Sunday, April 8, 2012

Book review: Catla and the Vikings by Mary Elizabeth Nelson

Catla and the Vikings by Mary Elizabeth Nelson (Published by Orca Books, March 1, 2012)

Thirteen-year-old Catla is an Anglo-Saxon girl living in England in the fall of 1066. Life in her small, isolated village has been peaceful for many years. Catla's biggest worry is her possible marriage to Olav, a much older merchant that Catla doesn't like. Her father will only change his mind about the marriage if Catla gives him a good reason why she shouldn't marry Olav. Catla is taking a walk to think about her dilemma when Viking raiders suddenly attack her village without warning.

As the only person from the village who escaped, Catla must go to find help. The nearest village is over a day's walk away, and Catla must travel there all on her own, with the threat of being attacked by other raiders or wild animals. Luckily, halfway through her journey Catla meets up with Sven, a boy from her village who was returning home after a trip to York, the nearest city. Together, the two teenagers must come up with a plan to defeat the Vikings and convince the other village to help them.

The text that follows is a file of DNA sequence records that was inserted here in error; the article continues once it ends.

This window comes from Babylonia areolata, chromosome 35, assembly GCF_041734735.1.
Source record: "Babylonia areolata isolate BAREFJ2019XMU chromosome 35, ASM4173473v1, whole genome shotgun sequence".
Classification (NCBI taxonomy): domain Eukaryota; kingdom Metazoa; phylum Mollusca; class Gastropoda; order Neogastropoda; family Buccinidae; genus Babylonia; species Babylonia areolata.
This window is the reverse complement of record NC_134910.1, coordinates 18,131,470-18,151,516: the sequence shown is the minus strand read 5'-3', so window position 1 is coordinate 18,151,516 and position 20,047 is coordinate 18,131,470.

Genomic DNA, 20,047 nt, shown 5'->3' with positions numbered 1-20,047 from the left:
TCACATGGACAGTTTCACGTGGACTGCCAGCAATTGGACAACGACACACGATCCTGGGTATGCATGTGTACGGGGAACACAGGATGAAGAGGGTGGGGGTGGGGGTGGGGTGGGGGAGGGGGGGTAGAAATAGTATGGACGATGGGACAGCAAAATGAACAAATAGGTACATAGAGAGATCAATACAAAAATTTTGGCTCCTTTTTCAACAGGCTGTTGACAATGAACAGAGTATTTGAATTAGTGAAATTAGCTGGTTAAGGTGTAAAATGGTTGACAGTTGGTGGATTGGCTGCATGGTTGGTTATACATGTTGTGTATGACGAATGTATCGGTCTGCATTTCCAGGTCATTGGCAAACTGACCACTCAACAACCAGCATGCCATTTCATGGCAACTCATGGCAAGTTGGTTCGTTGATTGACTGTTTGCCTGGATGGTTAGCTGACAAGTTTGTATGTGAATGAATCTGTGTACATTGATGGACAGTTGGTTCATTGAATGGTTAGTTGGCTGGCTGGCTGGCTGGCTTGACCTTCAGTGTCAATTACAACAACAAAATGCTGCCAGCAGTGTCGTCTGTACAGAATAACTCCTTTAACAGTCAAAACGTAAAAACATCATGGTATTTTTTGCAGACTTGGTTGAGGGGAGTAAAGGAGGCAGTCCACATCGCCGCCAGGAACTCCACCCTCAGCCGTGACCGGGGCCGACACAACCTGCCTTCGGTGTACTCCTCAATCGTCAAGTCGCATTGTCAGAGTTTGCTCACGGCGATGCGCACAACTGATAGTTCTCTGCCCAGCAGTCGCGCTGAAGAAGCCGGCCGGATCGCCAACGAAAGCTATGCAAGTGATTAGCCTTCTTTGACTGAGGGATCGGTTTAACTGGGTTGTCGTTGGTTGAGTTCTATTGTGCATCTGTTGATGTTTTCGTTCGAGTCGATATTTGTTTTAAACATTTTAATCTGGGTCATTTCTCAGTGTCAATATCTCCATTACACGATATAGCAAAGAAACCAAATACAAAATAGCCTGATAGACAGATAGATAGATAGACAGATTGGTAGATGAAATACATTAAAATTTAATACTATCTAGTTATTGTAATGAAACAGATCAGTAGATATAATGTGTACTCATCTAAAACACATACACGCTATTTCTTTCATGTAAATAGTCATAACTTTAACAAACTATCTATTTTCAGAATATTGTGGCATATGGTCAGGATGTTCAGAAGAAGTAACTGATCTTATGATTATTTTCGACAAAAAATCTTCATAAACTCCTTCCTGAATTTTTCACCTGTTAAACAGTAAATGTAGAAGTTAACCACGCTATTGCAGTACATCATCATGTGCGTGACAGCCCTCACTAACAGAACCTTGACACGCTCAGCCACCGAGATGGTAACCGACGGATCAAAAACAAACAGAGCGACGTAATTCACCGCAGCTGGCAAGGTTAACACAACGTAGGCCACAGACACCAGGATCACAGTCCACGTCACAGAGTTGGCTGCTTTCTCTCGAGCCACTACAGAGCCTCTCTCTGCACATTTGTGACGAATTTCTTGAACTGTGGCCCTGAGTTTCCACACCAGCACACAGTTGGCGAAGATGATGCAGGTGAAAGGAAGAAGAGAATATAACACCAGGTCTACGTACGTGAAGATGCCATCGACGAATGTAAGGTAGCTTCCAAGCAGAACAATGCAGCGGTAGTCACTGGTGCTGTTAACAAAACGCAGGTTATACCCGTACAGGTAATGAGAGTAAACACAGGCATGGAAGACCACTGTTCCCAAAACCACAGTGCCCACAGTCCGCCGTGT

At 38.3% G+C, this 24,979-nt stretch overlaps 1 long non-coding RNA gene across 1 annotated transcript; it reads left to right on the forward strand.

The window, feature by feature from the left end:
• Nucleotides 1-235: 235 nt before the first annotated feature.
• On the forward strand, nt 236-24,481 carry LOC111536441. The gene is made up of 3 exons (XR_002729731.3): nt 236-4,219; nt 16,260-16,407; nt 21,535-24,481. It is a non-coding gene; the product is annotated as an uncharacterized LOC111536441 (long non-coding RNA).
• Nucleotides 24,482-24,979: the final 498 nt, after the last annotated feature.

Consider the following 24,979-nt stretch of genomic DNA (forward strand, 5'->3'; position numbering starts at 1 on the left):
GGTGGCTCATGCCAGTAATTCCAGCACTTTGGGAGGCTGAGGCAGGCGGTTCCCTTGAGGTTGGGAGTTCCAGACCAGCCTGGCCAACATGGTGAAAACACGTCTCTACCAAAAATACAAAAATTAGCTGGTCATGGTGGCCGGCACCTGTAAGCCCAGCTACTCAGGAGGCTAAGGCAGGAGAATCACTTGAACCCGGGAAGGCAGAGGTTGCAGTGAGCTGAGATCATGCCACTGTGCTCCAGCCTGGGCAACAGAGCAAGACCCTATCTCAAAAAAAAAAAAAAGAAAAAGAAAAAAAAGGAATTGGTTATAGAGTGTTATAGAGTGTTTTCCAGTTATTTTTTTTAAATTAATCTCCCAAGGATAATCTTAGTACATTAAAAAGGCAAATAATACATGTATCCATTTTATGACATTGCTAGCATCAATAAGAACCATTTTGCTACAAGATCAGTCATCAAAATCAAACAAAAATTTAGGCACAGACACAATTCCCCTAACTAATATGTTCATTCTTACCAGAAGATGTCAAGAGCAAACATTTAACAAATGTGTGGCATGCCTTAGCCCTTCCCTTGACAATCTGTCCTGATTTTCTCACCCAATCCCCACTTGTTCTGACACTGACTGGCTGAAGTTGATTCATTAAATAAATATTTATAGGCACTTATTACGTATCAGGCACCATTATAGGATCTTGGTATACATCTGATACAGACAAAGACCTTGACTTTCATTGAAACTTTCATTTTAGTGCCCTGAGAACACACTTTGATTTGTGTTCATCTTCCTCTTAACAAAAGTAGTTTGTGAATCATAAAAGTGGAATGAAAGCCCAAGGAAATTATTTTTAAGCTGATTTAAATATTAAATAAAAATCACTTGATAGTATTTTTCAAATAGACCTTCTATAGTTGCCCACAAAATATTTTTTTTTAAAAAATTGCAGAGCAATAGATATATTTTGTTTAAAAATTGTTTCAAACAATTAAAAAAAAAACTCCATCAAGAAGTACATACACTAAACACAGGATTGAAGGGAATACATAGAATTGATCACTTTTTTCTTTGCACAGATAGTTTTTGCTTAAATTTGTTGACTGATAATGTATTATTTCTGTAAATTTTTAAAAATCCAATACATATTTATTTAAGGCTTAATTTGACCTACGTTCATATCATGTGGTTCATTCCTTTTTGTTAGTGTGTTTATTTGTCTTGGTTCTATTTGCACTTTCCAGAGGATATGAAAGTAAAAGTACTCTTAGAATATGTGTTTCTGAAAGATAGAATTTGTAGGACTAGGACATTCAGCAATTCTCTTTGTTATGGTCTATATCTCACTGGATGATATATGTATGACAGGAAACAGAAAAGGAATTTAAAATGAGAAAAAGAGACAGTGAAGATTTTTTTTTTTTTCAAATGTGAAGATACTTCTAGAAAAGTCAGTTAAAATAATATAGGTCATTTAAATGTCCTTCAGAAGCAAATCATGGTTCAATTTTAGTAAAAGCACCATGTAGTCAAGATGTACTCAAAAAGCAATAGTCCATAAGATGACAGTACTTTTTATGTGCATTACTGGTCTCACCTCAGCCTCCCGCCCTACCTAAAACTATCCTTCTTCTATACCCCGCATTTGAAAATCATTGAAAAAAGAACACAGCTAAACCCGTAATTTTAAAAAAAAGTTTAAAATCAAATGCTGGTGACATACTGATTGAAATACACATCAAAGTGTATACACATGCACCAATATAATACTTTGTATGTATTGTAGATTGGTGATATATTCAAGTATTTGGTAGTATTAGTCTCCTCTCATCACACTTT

I liked this book, but I didn't love it. I learned some interesting facts about life during this time period that I didn't know, such as the fact that in times of war the women in small villages often had to fight alongside the men, and that gender roles were more varied than I would have expected. However, I found the ending to be unsatisfying since a lot was left unresolved. Near the end, it's suggested that an even larger attack by the Vikings is coming, and I wish that the ending hadn't been left so open. Perhaps there will be a sequel, but I hate being left with a cliffhanger when a book appears to be a standalone novel until right before the ending.

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